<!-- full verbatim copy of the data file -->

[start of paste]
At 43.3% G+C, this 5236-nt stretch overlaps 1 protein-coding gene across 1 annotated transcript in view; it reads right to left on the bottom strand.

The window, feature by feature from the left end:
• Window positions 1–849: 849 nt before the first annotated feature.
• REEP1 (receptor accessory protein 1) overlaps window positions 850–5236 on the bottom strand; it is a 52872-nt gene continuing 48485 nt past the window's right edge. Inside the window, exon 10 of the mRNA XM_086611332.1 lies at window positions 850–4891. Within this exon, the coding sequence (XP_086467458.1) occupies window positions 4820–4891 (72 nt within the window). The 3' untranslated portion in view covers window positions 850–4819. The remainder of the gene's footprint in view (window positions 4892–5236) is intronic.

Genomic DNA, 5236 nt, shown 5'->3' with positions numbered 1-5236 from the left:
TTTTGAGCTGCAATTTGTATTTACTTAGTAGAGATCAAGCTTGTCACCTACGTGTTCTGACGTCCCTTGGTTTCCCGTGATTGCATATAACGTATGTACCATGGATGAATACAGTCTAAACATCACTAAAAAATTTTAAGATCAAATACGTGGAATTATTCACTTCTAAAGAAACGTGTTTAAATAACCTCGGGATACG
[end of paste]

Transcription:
At 43.3% G+C, this 5236-nt stretch overlaps 1 protein-coding gene across 1 annotated transcript in view; it reads right to left on the bottom strand.

The window, feature by feature from the left end:
• Window positions 1–849: 849 nt before the first annotated feature.
• REEP1 (receptor accessory protein 1) overlaps window positions 850–5236 on the bottom strand; it is a 52872-nt gene continuing 48485 nt past the window's right edge. Inside the window, exon 10 of the mRNA XM_086611332.1 lies at window positions 850–4891. Within this exon, the coding sequence (XP_086467458.1) occupies window positions 4820–4891 (72 nt within the window). The 3' untranslated portion in view covers window positions 850–4819. The remainder of the gene's footprint in view (window positions 4892–5236) is intronic.

Genomic DNA, 5236 nt, shown 5'->3' with positions numbered 1-5236 from the left:
TTTTGAGCTGCAATTTGTATTTACTTAGTAGAGATCAAGCTTGTCACCTACGTGTTCTGACGTCCCTTGGTTTCCCGTGATTGCATATAACGTATGTACCATGGATGAATACAGTCTAAACATCACTAAAAAATTTTAAGATCAAATACGTGGAATTATTCACTTCTAAAGAAACGTGTTTAAATAACCTCGGGATACG